Police Chief Terrence K. Colley (1938-2019)

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The Greater Cincinnati Police Museum

“Preserving the History of Law Enforcement in the Greater Cincinnati Area”

 


 

Police Chief Terrence K. Colley

Terry was born April 9, 1938 Mr. and Mrs. Joseph Colley of Mt. Adams.  He attended Holy Cross School and Purcell High School where he was a member of Sodality, Civics Forum, and the Freshman and Junior Varsity Football teams.  He graduated during 1956.  He also attended one semester at Chase College in their Police Science Program and in 1973 earned a Bachelor of Science Degree from the University of Cincinnati.

Immediately after graduating high school, Terry joined the United State Marine Corps and served as an Assistant Machine Gunner in Company A, 1st Reconnaissance Battalion, in the 1st Marines Division.  He was honorably discharged on April 15, 1958.

Terry joined the Cincinnati Police Division as the City’s 41st Police Cadet on July 28, 1958.  Cadet Colley served in the Juvenile Bureau and Central Station (the City jail in the basement of City Hall).  He was appointed Police Recruit on October 12, 1959 after finishing first in the competitive examination process.  On February 2, 1960, he was promoted to Patrolman, issued Badge 114, and assigned to District 2 (314 Broadway).  Patrolman Colley was rotated to District 6 (3295 Erie Avenue) a year later.  On August 28, 1961, he transferred to Traffic Bureau.  During 1966, the first ever examination was given for Police Specialist and he was one of the first group promoted on February 27, 1966, issued Badge PS-114, and assigned to Juvenile Bureau.  Six months later, Specialist Colley transferred to District 5 (1012 Ludlow Avenue) and then, two months after that, back to Juvenile Bureau.

On April 14, 1968, he was promoted to Sergeant, issued Badge S-33, and assigned to District 3 (3201 Warsaw Avenue).  A year later, Sergeant Colley began his fourth stint at Juvenile Bureau.  On September 14, 1975, he returned to District 5.  During 1978, he was assigned to the task force charged with hunting down the killers of Patrolman Burdsall and participated in the successful prosecution.  On October 7, 1979, he transferred to the Recruiting Unit of the Personnel Section.  During July 1983, he transferred to Internal Investigation Section.  Then, finally, he transferred to Inspections Section during 1986.  His commander assessed him to be “easily, one of the most competent sergeants in the Division.”  Sergeant Colley retired on October 1, 1988 with more than thirty years of service and 39 letters of appreciation and/or commendation.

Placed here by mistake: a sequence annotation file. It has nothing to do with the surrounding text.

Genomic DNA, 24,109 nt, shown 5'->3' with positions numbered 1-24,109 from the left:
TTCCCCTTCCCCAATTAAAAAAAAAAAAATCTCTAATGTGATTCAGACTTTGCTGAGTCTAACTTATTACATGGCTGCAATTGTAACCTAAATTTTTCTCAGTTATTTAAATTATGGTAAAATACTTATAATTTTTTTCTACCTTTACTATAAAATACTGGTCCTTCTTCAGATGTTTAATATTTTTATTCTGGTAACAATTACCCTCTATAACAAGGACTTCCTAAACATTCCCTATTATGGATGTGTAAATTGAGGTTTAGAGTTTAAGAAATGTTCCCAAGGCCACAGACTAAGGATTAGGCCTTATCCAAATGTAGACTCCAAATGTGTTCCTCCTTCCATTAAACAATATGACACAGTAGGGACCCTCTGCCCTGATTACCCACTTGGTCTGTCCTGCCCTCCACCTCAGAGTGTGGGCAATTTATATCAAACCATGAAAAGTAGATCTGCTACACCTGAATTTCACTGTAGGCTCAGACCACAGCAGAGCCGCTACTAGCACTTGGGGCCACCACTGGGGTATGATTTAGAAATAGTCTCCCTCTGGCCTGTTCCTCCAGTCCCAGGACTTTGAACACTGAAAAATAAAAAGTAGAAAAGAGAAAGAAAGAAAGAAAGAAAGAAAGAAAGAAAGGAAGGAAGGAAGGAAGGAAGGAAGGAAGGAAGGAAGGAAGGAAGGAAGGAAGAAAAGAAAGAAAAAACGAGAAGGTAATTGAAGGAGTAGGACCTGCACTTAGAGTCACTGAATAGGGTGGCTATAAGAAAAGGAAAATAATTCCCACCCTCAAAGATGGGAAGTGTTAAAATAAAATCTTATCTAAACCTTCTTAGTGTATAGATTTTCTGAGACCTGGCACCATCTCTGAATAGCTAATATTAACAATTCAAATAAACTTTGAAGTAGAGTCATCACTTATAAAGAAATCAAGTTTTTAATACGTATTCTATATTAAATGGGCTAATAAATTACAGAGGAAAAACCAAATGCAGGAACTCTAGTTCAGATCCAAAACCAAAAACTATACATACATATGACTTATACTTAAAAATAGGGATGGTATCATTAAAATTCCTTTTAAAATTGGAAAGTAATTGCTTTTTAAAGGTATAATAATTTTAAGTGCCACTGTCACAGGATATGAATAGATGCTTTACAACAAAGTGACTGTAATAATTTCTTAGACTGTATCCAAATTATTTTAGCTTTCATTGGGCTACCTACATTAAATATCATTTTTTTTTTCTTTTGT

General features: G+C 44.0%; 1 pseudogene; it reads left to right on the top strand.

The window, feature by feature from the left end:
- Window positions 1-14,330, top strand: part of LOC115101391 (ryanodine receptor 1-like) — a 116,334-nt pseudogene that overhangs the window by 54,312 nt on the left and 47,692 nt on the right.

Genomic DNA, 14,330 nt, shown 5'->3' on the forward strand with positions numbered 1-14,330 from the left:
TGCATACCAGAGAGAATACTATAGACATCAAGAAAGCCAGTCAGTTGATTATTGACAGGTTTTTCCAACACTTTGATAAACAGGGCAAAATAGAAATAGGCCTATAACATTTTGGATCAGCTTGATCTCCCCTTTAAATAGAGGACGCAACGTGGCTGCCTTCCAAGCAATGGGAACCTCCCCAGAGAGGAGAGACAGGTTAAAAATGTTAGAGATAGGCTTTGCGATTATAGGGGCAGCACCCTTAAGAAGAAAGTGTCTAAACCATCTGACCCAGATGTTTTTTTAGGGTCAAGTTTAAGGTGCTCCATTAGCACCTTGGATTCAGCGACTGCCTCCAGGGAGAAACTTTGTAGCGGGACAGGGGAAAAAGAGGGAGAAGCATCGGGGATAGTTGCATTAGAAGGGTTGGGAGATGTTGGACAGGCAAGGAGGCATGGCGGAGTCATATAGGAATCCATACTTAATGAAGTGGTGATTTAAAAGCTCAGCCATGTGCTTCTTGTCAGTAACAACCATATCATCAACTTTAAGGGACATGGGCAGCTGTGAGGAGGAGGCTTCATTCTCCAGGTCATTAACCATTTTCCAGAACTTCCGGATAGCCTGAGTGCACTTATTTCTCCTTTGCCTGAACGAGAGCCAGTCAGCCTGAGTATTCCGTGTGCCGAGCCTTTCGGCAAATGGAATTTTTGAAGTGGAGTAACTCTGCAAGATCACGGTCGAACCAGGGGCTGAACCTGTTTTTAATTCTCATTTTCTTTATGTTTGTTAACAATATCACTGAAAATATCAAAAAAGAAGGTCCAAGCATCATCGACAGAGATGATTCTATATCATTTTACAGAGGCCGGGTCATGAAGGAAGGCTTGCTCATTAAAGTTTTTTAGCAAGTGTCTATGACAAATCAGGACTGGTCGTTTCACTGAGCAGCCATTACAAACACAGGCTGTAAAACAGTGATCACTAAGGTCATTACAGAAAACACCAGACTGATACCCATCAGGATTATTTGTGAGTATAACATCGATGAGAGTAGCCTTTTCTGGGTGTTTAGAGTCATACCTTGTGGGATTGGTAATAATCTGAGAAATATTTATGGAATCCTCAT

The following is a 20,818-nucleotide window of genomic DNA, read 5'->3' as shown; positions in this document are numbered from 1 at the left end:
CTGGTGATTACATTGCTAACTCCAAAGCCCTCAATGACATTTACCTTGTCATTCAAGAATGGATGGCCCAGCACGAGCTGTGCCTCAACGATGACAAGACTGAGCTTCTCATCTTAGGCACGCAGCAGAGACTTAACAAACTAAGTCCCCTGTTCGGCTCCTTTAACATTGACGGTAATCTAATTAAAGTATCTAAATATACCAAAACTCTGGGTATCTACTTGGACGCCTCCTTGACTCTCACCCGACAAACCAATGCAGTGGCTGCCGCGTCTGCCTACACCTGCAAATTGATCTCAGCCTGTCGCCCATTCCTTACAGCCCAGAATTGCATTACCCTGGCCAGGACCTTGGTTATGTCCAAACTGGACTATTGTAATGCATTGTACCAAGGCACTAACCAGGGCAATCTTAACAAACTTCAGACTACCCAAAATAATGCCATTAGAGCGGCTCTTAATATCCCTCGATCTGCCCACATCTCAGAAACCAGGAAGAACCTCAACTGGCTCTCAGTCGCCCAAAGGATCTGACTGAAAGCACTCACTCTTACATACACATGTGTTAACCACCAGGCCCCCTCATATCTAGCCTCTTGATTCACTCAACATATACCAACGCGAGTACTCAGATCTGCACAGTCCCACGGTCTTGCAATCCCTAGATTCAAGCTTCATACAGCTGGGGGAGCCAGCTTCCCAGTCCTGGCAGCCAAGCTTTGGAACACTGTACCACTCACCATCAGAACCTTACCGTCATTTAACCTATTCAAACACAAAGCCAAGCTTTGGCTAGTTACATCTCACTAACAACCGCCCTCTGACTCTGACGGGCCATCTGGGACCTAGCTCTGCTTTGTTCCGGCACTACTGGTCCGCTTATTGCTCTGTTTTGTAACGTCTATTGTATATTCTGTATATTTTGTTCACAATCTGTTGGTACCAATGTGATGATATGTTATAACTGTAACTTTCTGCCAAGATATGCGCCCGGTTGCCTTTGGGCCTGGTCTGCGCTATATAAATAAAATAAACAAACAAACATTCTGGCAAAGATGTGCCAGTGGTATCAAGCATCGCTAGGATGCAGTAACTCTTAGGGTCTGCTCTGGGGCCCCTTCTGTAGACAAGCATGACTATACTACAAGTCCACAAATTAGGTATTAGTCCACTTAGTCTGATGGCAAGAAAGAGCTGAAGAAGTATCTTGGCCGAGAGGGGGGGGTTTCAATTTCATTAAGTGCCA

Sergeant Colley was appointed Chief of the Pierce Township Police Department during June 1991. He has been described by another high-ranking officer as “the best chief I ever served under.” He retired again during April 2001 after another ten years of service.

He was also a member of the Knights of Columbus.

Sergeant Colley has had numerous medical issues over the last few years and some culminated in pneumonia which hospitalized him.  At 3:20 p.m., on December 8, 2019, he passed away at Anderson Mercy Hospital.  He was 81.

He was predeceased by his wife, former Cincinnati Policewoman, Margaret M. (Murphy) Colley and sister-in-law JoAnn Colley.  Sergeant Colley is survived by his wife, Patricia A. (Hand) Colley; children, Thomas (Sherrod) Colley, Kathryn (James) Kluener, Terrence (Charlotte) Colley, Ann (William) Jett, retired USAF Captain Timothy (Lynn) Colley, Bridget (Michael) Nieman, Adam (Carly) Hemsath, and Courtney Hemsath; 21 grandchildren; four great-grandchildren; and brothers, Jerry Colley and Joseph (Carol) Colley.

A visitation will be held 10 a.m. to 12 p.m. on Thursday, December 12, 2019 at Meyer Funeral Home at 5864 Bridgetown Road.  A F.O.P. service will be held at 11:45 a.m.  A Mass of Christian Burial will be celebrated at 1 p.m. at St. Lawrence Church at 3680 Warsaw Avenue.

Memorials may be made to the St. Lawrence Education Fund, 3860 Warsaw Avenue, Cincinnati, OH 45205.

 

© 2019 – All rights reserved to LT Stephen R. Kramer RET and the Greater Cincinnati Police Museum

 

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